The EMP Series brings together landmark recordings, rare and never-before-heard recordings, to retell, interpret and put Pade's works into musical perspective. The releases will be released regularly until 2024, when Else Marie Pade would have turned 100.The digital series kicks off with the EP EMP 1, featuring A Poet and a Composer – a commission from Danish Radio given to Pade in 1970 to set to music four poems by Orla Bundgård Povlsen: two political, dealing with the war in Vietnam, and two with no particular theme.
Poems with an Edge
By Jonas Olesen
In 1970 Else Marie Pade was commissioned by Danmarks Radio (Danish Broadcasting Corporation) to set four poems by Orla Bundgård Povlsen (1918–1982) to music for the programme series, En digter og en komponist (A Poet and a Composer). Of the four poems, two are political, dealing with the war in Vietnam, while the two placed between them have no theme. The first poem, Sang om amerikanerne i Vietnam (Song about the Americans in Vietnam), features a naturalistic narration in which Pade’s aural input has the character of an illustrated soundscape rather than conventional music. The sounds include an explosion, fire and the indistinct murmuring of crowds, processed with heavy use of tape delay (with heavy feedback). These are not just ‘sound effects’, because the handling of the tape delay and mixing gives the overall sound picture a really abstract quality, even though the actual sounds used are still recognizable.
The second poem, På Nørrevold (At Nørrevold) [Nørrevold is an urban district in Copenhagen], presents a more contemplative sound picture, dominated by cooing doves and re-using material from Pade’s earlier composition, Syv cirkler (Seven Circles, 1958), which are mixed here at a low volume in relation to the voice of the narrator. In the third poem, Klimpresang (Strumming Song), the sound picture, in addition to the text being read out, consists almost exclusively of the strumming guitar playing, mixed in several layers, and simply treated with artificial reverberation. Towards the end, the guitar is overlaid by ‘ominous’ sine tones.
The final poem, Se det i øjnene (Face It), begins with the sentence, ‘We must face it: Hitler is not dead’. This sentence is repeated by the actor Peter Steen through the rest of the piece, contrasting with an insistent marching drum and ring-modulated extracts assembled from Hitler’s speeches. The phrase ‘Hitler is not dead’ is repeated partly as a tape-loop, partly in a gradually more stressed reading as the end approaches. At the end, it is just the word ‘Hitler’ that is heard repeatedly. The three elements, the voice, the drum and the spoken speech extracts, are cut metrically and give the music a modern ‘techno’ feel. The marching drum, cut in a four-four beat, maintains a danceable big drum beat throughout the poem. But what is meant by repeating, ‘Hitler is not dead’? It is as though it was a hypnotic mantra, leaving its listeners mystified. When this poem was released on CD by Dacapo Records in 2002 (8.224233: Face It), separately from its three companion poems, the final iteration of the sentence was cut out: the words closing the poem had originally been, ‘Hitler is not dead … He lives in Nixon!’.
With this alteration, the whole point of the work was changed. Else Marie Pade explained to the author, Henrik Marstal, when discussing the digitisation of the work prior to this CD release, that in her view, this last line connected the work too strongly to its own time and that she had had Hitler more in mind than Nixon when she first made it. So, the line referring to Nixon was cut from the digital version of the work.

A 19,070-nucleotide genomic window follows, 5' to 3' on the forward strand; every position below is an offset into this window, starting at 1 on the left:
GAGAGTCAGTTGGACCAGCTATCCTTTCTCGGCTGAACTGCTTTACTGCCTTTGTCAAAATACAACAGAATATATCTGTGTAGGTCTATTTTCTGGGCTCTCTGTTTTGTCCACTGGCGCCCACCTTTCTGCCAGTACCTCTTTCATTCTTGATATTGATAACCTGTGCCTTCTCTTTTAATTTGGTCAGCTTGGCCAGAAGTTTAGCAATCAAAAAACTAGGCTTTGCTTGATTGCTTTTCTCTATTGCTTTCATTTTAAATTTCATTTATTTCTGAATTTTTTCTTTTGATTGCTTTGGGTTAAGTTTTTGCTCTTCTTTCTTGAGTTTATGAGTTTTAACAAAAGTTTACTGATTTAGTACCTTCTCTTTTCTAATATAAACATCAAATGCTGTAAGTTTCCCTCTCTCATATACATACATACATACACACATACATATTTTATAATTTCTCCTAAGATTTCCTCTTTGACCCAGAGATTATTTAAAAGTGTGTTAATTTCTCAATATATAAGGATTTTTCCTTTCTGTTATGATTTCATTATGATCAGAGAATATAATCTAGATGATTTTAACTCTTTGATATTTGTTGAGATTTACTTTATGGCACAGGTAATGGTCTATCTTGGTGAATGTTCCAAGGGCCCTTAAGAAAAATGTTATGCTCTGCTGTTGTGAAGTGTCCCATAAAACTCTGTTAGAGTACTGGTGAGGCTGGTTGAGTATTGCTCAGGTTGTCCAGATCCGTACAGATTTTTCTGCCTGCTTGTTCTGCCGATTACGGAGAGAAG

When we hear the original version, many things fall into place – firstly, the obvious explanation that the whole work deals with Nazism, perhaps in relation to Pade’s own experience during the war – is denied. It seems clear that Bundgård Povlsen’s poem uses Nazism as a semantic motif instead of making a direct criticism of the American president and the war in Vietnam at its height in 1970. Until the final words about Richard Nixon, the whole piece can be seen as a long meditation on Nazism’s horror, actualized by the mesmerizing voice which proclaims that Hitler is not dead. It is, in other words, a long build-up to the final sentence, which names the current embodiment of evil, according to Bundgård Povlsen.
At first, the extracts from Hitler’s speeches are short, but gradually they get longer so you can hear what he’s saying more clearly. On a first superficial hearing, the strong ring modulation acts as little more than a handle which, theatrically, serves to make Hitler’s voice more powerful and frightening than it was in real life. But when we listen to the unedited version, the function of the ring modulation can also be read in a more complex way as the treatment makes Hitler’s voice more recognizable and, at the same time, alienated. By using this device, the voice can be shown to be more decidedly ‘the voice of evil’.
Else Marie Pade was certainly entitled to change her work, but the editorial cut appears to be unsuccessful in some respects. One objection that can be raised is that it was irrelevant whether she originally had ‘Hitler in her mind rather than Nixon’ since the words were Bundgård Povlsen’s, not her own. At the same time, the commission from Danmarks Radio was for a piece which illustrated the poems, not for a self-standing composition by Pade. In part, the editing, which may seem a small intervention as only a few seconds are removed, means that the work radically changes its meaning. The musical qualities of the work are certainly retained in both versions, but the original meaning is completely changed in the edited version.